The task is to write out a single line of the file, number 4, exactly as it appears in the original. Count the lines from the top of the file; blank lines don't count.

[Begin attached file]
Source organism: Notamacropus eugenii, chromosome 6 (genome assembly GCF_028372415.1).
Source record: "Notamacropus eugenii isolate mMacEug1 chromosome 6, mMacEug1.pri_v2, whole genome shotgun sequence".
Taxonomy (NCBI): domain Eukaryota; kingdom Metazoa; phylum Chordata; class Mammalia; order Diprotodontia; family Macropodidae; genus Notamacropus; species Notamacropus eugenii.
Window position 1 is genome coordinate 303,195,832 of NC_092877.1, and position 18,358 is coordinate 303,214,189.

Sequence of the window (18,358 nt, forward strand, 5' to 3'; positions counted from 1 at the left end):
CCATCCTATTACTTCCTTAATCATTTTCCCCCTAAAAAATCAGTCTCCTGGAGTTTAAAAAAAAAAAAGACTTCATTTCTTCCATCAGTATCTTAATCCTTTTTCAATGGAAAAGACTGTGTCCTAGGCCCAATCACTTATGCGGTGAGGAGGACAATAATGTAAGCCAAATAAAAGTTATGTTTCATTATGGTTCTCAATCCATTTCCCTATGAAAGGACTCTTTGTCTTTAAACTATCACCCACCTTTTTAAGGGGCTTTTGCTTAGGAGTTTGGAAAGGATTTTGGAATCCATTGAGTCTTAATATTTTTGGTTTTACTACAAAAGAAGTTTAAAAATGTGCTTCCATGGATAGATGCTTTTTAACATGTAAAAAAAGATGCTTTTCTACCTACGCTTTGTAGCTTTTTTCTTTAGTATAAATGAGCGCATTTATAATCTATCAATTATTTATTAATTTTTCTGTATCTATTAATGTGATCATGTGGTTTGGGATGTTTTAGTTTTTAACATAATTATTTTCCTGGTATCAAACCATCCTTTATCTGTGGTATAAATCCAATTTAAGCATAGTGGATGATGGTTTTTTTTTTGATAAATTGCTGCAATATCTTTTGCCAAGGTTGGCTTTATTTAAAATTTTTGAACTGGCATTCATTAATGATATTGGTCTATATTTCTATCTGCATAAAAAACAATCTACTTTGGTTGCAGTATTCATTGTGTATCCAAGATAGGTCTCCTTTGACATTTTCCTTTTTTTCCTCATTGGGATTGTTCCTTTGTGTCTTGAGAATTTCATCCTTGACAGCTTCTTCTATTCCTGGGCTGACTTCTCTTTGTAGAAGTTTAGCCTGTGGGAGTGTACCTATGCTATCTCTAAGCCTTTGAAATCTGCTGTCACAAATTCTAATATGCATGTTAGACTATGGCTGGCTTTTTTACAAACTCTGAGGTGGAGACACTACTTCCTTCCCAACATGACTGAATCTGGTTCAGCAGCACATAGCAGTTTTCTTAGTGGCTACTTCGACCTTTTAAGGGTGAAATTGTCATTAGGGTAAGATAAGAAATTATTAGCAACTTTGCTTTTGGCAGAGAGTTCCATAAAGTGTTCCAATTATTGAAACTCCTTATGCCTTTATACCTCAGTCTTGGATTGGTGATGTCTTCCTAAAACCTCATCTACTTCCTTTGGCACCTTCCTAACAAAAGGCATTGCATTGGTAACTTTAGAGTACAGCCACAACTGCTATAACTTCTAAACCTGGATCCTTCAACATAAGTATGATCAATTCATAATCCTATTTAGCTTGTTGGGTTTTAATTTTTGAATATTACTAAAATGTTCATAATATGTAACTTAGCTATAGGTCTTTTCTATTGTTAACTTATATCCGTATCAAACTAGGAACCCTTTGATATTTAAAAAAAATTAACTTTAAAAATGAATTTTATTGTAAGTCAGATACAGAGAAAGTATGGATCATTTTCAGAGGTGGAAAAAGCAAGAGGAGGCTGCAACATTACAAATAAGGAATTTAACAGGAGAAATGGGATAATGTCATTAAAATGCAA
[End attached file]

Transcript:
Window position 1 is genome coordinate 303,195,832 of NC_092877.1, and position 18,358 is coordinate 303,214,189.